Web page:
Ask Antique Trader: Yard sale salt box carries German folk motif

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Enclosed are pictures of, I think, a pewter match holder I bought at a yard sale last Saturday for $10. It wasn’t until I got it home that I noticed the date of 1814 and the initials K & B above the date. Around the front edge of the lid is written (first line)  MIR – ULMER – SPATZESIND – G or CUHT – ES – NE – DE –     C  or G RANDE -WEG   (second line)  NET CAR – SO – EVRCHTIC – DOMM – NO – DREHT – MAS – HALME – ROM.  At least I think that is what it says.  Some of the letters are really worn.  There is a small round mark on the bottom of what looks like a girl with a arched scarf over her head and two marks at the bottom — an E and an Sch. I think it might be German as the wife of the man was German. He said she had died a couple of years ago and he was selling everything in the house. Anything you can tell me about my match holder as to origin and value will be greatly appreciated.  — N.G., Cheriton, Va.

Your lovely find isn’t a match box, but rather a 19th century salt box, designed to keep a family’s precious salt high and dry. There is a strong collector’s market for salt boxes.

Based on the images and words we could decipher on your salt box, we suspect it is related to the legend of the Sparrow of Ulm, Germany, also called Ulmer Spatz. The bird, which serves today as a symbol for the town, is always depicted with a stalk of straw in its beak. According to the story, workmen building Ulm’s cathedral were struggling to get a beam of wood through a narrow passage. They noticed a sparrow carrying a stalk of straw in its beak, trying to get the straw into a gap between two stones. The bird turned its head to the side and moved the stalk in tip first, which inspired the workers to do the same to move the beam.

Several of the key words we could decipher that were engraved on your salt box would support that story: (ulmer = Ulm; spatz = sparrow; dreht = turns; halme = stem). Pewter salt boxes are fairly common, and yours is in very good condition. It would probably sell for around $100 to $200 in a well-advertised auction, perhaps more, if even more research was done on the names and the origin. Like many collectibles, however, the market for pewter salt boxes is not as strong as it was, say a decade ago, but you never know what may spark an interest.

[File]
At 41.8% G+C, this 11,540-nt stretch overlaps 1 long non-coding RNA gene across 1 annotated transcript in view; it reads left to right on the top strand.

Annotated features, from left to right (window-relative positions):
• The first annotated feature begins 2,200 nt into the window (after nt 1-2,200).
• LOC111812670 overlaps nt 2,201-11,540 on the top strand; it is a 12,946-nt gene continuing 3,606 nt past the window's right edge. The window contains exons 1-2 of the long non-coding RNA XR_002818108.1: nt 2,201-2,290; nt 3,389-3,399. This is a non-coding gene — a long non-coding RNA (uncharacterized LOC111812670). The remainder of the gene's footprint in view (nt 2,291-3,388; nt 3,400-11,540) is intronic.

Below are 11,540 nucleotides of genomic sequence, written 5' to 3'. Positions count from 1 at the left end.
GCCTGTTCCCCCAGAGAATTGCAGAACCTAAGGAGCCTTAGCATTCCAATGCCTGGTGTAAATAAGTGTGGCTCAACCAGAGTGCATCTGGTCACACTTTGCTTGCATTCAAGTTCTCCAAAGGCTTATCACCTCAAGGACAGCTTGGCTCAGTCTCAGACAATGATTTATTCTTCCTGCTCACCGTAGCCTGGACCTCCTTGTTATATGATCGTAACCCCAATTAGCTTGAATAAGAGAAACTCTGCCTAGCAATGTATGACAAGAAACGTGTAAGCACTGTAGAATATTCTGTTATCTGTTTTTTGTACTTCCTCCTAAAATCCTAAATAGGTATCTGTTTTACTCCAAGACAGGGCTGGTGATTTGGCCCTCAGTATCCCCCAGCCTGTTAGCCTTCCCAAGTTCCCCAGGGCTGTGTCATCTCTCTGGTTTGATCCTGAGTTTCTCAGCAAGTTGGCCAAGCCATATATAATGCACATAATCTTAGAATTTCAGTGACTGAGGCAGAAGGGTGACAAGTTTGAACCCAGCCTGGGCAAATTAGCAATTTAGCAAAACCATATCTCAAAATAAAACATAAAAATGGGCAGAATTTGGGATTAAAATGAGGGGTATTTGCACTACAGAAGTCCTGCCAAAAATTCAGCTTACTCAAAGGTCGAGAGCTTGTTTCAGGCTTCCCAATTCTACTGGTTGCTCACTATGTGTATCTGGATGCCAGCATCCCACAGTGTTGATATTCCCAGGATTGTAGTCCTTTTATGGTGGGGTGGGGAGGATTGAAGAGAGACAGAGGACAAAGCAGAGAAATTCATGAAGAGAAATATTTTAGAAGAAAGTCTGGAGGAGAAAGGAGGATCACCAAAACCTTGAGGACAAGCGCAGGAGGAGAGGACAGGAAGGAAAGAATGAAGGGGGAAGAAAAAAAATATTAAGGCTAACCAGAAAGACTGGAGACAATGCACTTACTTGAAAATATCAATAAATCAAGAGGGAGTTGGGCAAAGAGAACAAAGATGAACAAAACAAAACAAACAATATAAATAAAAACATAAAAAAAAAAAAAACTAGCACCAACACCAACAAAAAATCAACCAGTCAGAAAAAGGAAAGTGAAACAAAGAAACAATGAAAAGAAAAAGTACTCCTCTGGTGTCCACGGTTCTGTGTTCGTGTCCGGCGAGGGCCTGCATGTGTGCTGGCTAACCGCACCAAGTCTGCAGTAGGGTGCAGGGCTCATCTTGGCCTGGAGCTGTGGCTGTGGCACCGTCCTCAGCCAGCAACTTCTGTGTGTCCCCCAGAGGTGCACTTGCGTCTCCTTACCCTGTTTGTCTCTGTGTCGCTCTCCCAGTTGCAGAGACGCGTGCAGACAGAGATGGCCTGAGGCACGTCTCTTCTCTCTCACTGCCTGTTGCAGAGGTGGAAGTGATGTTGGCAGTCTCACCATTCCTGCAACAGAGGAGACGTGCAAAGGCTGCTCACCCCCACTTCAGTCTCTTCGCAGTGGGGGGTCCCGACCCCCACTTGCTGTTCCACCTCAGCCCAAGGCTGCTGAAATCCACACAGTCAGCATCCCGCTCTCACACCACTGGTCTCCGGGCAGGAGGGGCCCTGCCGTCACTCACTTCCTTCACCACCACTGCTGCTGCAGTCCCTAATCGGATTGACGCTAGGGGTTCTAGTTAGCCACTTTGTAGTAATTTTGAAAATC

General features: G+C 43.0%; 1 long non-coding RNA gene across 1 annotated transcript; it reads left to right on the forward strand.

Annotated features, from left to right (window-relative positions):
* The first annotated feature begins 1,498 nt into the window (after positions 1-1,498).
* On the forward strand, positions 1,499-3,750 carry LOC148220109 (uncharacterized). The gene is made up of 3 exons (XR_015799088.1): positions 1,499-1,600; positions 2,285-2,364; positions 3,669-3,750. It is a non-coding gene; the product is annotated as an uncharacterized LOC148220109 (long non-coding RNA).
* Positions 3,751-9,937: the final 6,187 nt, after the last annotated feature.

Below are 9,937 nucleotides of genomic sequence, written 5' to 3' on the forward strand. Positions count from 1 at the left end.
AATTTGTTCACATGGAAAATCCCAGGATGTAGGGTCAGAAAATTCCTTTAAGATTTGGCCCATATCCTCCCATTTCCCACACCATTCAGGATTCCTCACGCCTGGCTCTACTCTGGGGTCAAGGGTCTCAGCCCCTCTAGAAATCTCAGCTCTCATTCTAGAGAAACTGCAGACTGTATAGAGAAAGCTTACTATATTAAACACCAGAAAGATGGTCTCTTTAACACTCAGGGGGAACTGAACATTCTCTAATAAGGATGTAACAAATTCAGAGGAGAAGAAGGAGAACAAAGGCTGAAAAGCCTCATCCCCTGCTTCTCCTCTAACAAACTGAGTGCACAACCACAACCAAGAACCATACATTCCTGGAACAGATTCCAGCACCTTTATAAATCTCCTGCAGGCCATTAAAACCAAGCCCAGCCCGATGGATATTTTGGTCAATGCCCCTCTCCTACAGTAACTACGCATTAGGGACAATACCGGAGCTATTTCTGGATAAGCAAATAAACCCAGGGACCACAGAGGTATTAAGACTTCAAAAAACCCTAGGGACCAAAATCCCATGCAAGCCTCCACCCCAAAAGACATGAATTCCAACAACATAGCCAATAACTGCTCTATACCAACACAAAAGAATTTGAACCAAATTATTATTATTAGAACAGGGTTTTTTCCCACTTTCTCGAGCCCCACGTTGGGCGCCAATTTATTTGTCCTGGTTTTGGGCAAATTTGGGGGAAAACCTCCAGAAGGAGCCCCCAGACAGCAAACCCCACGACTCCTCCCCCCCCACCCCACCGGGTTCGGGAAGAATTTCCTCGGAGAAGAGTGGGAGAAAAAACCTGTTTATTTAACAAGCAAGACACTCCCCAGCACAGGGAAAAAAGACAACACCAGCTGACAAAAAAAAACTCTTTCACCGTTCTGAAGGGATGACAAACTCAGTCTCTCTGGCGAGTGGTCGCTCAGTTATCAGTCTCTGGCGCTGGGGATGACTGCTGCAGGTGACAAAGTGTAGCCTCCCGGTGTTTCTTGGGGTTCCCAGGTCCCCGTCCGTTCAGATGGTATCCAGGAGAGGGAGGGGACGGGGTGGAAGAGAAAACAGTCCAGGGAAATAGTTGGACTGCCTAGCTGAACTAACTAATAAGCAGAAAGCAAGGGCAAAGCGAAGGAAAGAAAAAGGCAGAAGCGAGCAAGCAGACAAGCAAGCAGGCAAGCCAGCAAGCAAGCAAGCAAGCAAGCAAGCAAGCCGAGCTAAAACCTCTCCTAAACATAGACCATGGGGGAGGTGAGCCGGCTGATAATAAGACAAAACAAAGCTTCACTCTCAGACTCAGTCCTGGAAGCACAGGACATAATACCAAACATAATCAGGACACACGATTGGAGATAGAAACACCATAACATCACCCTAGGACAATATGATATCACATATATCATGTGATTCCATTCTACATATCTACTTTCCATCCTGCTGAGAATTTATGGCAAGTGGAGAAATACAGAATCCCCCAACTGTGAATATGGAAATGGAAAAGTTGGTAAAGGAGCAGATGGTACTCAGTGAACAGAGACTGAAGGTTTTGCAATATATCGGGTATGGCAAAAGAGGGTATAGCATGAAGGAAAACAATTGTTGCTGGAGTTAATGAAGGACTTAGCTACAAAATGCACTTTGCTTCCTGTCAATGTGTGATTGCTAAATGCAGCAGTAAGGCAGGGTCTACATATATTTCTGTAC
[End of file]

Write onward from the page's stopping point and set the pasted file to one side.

I enjoy reading Antique Trader; the articles are interesting and informative. It’s great how you are able to tell people that write to you so much about their treasures. I am sending pictures of an old table I purchased recently. The woman who previously owned it called it a harp table. It has four inserts that are all in great shape. Can you tell me who made it and its approximate value? Thank you. — D. B. Pahrump, Nev.

Thank you for the kind words. Tables like these are popularly referred to as “harp” tables, but the more traditional name is a lyre table. Yours is a lyre-legged Colonial Revival reproduction of a Federal period game table circa 1815. It is a dining table with a pair of support legs tucked up inside the apron (the wood border attached to the table’s top). The lyre was an important decorative element of the American Classical period.

The hardware on the front is only for decorative use to make it look like a console table or a game table. A piece like this would have worked perfectly in the a smaller apartment.

These are highly sought-after today by interior designers who encourage people to adapt rooms to more than one use. Your great dining table was factory made probably in the 1920s-1940s and has a retail price of $600 to start; an auction value of $250 to $300 would be about right.

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Ask Antique Trader, 700 E. State St., Iola, WI 54990-0001.

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Eric Bradley is the editor of Antique Trader magazine and a former producer of the Atlantique City Antiques Show. He has been buying, selling and trading antiques and collectibles for 15 years. He can be reached via e-mail at or in care of Antique Trader Magazine, 700 E. State St., Iola, WI 54990.


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